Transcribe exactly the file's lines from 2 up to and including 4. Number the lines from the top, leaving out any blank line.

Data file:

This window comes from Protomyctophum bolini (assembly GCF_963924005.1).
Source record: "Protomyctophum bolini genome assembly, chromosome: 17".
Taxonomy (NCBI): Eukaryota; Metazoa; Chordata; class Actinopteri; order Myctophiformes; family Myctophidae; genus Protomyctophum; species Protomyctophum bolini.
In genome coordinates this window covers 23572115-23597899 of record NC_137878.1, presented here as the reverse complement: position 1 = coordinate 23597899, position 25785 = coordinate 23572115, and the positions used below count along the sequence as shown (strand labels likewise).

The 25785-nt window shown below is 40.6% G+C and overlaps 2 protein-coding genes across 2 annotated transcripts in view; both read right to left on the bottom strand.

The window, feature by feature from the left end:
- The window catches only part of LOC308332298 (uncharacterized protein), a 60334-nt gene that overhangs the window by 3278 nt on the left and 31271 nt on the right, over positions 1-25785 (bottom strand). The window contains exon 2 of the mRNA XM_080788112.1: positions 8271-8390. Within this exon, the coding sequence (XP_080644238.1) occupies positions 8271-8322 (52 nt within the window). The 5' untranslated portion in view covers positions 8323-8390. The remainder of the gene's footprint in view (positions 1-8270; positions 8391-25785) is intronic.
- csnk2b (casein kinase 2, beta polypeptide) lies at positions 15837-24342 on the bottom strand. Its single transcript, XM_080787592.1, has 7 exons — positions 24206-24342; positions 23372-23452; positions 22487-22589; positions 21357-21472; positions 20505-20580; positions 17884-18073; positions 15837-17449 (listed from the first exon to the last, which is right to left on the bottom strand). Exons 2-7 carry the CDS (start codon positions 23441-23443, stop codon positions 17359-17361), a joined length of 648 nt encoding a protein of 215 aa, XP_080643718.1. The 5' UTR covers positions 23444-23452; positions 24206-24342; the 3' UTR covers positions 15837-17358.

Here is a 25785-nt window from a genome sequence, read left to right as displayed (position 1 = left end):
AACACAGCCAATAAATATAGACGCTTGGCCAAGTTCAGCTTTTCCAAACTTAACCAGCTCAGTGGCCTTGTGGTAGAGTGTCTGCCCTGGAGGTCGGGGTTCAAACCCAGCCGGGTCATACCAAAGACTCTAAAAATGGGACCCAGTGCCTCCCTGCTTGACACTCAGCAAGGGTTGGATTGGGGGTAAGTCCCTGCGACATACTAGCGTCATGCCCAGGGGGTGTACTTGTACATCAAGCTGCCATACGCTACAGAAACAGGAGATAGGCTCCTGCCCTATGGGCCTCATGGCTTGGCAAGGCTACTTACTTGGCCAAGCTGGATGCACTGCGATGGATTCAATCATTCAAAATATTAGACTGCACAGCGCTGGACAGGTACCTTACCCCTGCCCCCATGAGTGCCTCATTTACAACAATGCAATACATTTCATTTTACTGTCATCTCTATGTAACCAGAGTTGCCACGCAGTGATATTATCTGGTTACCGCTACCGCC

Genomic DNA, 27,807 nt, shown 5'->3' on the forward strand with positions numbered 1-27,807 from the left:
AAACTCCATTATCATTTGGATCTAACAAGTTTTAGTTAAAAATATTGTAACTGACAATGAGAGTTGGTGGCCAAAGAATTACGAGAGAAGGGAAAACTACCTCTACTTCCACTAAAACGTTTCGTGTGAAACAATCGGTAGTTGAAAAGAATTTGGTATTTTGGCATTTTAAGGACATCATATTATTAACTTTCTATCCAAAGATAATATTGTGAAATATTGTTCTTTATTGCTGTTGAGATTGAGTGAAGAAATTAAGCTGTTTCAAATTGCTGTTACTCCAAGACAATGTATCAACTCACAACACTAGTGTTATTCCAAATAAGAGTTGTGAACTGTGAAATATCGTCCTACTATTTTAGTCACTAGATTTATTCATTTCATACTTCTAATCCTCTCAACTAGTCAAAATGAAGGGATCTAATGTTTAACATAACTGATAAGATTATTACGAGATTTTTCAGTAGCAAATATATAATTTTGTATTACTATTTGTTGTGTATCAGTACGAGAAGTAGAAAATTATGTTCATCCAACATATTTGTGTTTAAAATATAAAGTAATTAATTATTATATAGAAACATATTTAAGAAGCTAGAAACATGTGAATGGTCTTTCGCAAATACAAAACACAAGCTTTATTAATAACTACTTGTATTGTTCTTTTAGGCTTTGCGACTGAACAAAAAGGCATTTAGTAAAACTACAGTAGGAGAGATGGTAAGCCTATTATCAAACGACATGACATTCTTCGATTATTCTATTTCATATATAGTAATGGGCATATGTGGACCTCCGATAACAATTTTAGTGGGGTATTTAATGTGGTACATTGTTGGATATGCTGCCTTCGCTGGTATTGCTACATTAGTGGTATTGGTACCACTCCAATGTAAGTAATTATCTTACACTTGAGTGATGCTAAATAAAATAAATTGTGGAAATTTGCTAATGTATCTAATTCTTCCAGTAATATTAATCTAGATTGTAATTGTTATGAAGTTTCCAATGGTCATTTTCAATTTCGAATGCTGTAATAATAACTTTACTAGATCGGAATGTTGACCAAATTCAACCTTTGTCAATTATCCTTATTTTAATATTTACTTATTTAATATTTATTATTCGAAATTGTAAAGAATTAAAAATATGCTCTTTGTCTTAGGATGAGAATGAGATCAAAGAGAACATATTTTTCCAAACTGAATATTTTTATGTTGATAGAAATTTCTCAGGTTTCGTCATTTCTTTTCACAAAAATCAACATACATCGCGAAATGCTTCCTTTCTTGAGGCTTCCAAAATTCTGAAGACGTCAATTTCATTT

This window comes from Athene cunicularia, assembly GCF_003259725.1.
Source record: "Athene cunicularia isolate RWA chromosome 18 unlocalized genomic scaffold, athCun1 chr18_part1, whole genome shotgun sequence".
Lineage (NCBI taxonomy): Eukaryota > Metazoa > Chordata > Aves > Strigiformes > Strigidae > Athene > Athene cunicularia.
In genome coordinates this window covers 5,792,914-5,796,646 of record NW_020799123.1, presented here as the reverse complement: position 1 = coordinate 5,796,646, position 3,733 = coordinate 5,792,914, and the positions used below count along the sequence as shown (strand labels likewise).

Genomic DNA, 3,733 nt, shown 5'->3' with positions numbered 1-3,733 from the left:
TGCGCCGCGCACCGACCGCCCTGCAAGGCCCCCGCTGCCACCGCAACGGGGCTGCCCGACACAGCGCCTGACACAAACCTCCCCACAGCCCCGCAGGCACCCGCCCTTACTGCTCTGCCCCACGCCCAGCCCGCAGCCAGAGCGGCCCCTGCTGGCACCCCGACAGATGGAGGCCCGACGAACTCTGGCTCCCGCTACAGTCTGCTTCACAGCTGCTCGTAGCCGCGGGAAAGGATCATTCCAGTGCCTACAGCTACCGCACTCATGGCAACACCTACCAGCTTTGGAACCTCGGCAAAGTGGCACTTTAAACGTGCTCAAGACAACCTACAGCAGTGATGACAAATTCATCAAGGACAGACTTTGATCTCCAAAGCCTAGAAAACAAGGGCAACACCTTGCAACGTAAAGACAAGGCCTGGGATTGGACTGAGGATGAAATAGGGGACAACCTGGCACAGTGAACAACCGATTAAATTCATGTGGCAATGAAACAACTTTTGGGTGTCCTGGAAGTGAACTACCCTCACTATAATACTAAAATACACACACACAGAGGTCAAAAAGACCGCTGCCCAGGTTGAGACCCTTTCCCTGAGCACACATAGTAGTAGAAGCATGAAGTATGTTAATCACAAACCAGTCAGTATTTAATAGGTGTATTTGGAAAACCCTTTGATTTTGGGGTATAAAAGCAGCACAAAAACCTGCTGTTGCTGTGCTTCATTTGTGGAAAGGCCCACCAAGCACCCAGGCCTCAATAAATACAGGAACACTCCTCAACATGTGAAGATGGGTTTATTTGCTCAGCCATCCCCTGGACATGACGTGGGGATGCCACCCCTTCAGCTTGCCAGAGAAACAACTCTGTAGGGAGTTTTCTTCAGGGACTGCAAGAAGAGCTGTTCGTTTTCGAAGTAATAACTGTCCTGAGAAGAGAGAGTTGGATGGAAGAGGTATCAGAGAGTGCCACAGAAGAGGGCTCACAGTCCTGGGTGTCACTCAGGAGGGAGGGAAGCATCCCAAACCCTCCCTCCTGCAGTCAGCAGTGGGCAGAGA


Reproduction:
Source record: "Protomyctophum bolini genome assembly, chromosome: 17".
Taxonomy (NCBI): Eukaryota; Metazoa; Chordata; class Actinopteri; order Myctophiformes; family Myctophidae; genus Protomyctophum; species Protomyctophum bolini.
In genome coordinates this window covers 23572115-23597899 of record NC_137878.1, presented here as the reverse complement: position 1 = coordinate 23597899, position 25785 = coordinate 23572115, and the positions used below count along the sequence as shown (strand labels likewise).